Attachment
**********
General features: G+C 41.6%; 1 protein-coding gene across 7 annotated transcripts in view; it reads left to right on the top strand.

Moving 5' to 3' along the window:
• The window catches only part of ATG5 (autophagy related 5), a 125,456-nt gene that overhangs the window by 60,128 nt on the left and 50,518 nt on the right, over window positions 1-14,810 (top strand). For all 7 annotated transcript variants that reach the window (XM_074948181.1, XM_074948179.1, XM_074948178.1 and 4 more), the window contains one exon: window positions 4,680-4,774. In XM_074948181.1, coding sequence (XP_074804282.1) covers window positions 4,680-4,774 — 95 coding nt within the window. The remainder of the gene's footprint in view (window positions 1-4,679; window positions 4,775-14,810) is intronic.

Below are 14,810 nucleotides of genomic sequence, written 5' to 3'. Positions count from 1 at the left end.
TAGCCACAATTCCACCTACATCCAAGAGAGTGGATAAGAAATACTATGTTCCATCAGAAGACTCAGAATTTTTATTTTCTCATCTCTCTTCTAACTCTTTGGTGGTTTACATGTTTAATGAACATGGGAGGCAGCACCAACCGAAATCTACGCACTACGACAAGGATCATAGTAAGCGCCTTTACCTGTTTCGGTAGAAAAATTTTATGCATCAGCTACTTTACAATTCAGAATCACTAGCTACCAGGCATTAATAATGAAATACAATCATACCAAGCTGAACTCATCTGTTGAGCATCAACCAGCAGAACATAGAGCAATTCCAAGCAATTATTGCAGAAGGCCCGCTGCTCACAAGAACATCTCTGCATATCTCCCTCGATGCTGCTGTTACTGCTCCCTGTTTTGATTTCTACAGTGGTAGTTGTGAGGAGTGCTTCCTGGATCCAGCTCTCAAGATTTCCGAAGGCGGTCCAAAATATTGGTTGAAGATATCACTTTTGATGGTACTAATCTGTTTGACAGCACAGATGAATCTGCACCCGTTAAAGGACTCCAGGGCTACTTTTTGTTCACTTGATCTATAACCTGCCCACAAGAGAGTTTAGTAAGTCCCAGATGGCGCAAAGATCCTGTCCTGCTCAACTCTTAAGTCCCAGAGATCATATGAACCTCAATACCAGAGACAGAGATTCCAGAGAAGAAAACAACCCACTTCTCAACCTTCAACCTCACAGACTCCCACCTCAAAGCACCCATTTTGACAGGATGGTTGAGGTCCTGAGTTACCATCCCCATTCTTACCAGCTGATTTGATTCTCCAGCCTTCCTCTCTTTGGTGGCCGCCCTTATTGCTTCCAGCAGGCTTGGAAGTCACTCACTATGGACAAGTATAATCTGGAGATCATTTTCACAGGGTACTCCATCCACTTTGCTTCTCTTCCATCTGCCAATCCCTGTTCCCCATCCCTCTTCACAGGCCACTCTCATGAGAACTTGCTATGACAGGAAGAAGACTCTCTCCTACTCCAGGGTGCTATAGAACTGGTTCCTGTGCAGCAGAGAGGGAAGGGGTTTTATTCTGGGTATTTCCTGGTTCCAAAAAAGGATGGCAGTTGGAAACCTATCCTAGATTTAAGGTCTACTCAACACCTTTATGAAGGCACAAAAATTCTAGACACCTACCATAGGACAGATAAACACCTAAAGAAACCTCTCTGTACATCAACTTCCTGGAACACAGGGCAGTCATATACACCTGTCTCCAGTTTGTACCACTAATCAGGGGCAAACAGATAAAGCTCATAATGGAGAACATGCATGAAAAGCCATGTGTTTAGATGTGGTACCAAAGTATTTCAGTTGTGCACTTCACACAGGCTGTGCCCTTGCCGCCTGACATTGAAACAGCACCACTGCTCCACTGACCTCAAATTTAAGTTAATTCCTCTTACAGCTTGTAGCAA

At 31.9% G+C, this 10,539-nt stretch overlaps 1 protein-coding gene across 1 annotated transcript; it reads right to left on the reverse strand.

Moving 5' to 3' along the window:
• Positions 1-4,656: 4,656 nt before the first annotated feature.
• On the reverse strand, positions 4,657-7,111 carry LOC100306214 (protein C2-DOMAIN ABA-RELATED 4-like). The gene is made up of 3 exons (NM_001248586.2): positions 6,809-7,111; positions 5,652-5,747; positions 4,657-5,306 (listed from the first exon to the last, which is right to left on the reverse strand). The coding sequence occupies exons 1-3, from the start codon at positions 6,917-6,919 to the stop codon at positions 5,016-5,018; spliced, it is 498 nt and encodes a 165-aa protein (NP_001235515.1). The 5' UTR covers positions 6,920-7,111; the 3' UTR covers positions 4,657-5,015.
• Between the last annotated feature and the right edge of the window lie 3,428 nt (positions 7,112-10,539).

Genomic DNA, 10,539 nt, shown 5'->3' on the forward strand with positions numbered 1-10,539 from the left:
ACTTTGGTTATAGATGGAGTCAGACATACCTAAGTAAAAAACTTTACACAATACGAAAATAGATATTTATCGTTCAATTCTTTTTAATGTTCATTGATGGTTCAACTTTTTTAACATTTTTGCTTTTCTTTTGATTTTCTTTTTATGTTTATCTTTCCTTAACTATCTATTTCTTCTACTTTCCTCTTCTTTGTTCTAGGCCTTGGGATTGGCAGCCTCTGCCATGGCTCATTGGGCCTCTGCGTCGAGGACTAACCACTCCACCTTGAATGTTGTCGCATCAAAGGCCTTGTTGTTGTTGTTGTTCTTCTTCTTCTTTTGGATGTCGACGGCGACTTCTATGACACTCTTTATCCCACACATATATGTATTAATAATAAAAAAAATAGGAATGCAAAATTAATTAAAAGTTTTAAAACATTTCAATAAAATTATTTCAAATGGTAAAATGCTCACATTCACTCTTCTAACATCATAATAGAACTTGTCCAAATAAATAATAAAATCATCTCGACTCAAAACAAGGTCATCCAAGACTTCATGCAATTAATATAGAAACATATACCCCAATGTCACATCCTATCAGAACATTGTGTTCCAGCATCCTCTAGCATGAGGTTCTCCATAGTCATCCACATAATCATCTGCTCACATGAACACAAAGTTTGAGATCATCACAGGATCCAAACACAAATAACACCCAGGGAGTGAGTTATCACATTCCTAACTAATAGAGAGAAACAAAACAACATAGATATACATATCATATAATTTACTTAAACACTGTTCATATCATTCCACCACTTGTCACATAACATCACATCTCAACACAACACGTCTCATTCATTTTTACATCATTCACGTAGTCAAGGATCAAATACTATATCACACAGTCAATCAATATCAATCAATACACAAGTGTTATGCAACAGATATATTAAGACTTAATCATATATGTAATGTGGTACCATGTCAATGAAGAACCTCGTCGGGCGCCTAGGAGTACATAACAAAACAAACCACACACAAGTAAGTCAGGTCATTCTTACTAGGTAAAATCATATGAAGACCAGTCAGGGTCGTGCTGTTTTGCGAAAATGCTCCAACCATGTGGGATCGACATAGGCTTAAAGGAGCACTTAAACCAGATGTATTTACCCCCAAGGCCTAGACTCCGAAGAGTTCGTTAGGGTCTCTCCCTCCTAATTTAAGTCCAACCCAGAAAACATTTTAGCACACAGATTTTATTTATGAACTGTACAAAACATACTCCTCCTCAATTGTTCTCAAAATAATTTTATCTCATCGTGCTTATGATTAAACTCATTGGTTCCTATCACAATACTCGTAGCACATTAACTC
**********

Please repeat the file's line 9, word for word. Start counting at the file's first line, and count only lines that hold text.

• On the reverse strand, positions 4,657-7,111 carry LOC100306214 (protein C2-DOMAIN ABA-RELATED 4-like). The gene is made up of 3 exons (NM_001248586.2): positions 6,809-7,111; positions 5,652-5,747; positions 4,657-5,306 (listed from the first exon to the last, which is right to left on the reverse strand). The coding sequence occupies exons 1-3, from the start codon at positions 6,917-6,919 to the stop codon at positions 5,016-5,018; spliced, it is 498 nt and encodes a 165-aa protein (NP_001235515.1). The 5' UTR covers positions 6,920-7,111; the 3' UTR covers positions 4,657-5,015.